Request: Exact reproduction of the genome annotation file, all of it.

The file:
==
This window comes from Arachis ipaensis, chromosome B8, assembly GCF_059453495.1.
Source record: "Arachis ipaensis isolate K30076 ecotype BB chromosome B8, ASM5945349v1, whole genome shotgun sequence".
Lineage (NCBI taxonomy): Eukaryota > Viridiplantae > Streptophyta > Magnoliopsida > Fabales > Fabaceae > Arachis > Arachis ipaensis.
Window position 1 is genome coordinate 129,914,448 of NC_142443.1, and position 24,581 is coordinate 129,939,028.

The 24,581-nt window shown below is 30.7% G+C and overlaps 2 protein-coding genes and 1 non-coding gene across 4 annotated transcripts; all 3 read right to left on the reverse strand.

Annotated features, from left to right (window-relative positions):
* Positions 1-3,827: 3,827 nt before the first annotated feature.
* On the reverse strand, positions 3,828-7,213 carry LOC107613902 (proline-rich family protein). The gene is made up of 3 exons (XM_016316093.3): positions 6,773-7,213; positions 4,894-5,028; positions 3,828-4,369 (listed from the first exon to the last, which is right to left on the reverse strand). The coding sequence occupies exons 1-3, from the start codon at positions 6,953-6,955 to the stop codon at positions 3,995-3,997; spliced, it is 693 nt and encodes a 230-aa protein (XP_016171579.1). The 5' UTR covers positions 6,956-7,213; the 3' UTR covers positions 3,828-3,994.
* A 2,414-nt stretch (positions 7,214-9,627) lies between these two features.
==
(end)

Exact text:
This window comes from Arachis ipaensis, chromosome B8, assembly GCF_059453495.1.
Source record: "Arachis ipaensis isolate K30076 ecotype BB chromosome B8, ASM5945349v1, whole genome shotgun sequence".
Lineage (NCBI taxonomy): Eukaryota > Viridiplantae > Streptophyta > Magnoliopsida > Fabales > Fabaceae > Arachis > Arachis ipaensis.
Window position 1 is genome coordinate 129,914,448 of NC_142443.1, and position 24,581 is coordinate 129,939,028.

The 24,581-nt window shown below is 30.7% G+C and overlaps 2 protein-coding genes and 1 non-coding gene across 4 annotated transcripts; all 3 read right to left on the reverse strand.

Annotated features, from left to right (window-relative positions):
* Positions 1-3,827: 3,827 nt before the first annotated feature.
* On the reverse strand, positions 3,828-7,213 carry LOC107613902 (proline-rich family protein). The gene is made up of 3 exons (XM_016316093.3): positions 6,773-7,213; positions 4,894-5,028; positions 3,828-4,369 (listed from the first exon to the last, which is right to left on the reverse strand). The coding sequence occupies exons 1-3, from the start codon at positions 6,953-6,955 to the stop codon at positions 3,995-3,997; spliced, it is 693 nt and encodes a 230-aa protein (XP_016171579.1). The 5' UTR covers positions 6,956-7,213; the 3' UTR covers positions 3,828-3,994.
* A 2,414-nt stretch (positions 7,214-9,627) lies between these two features.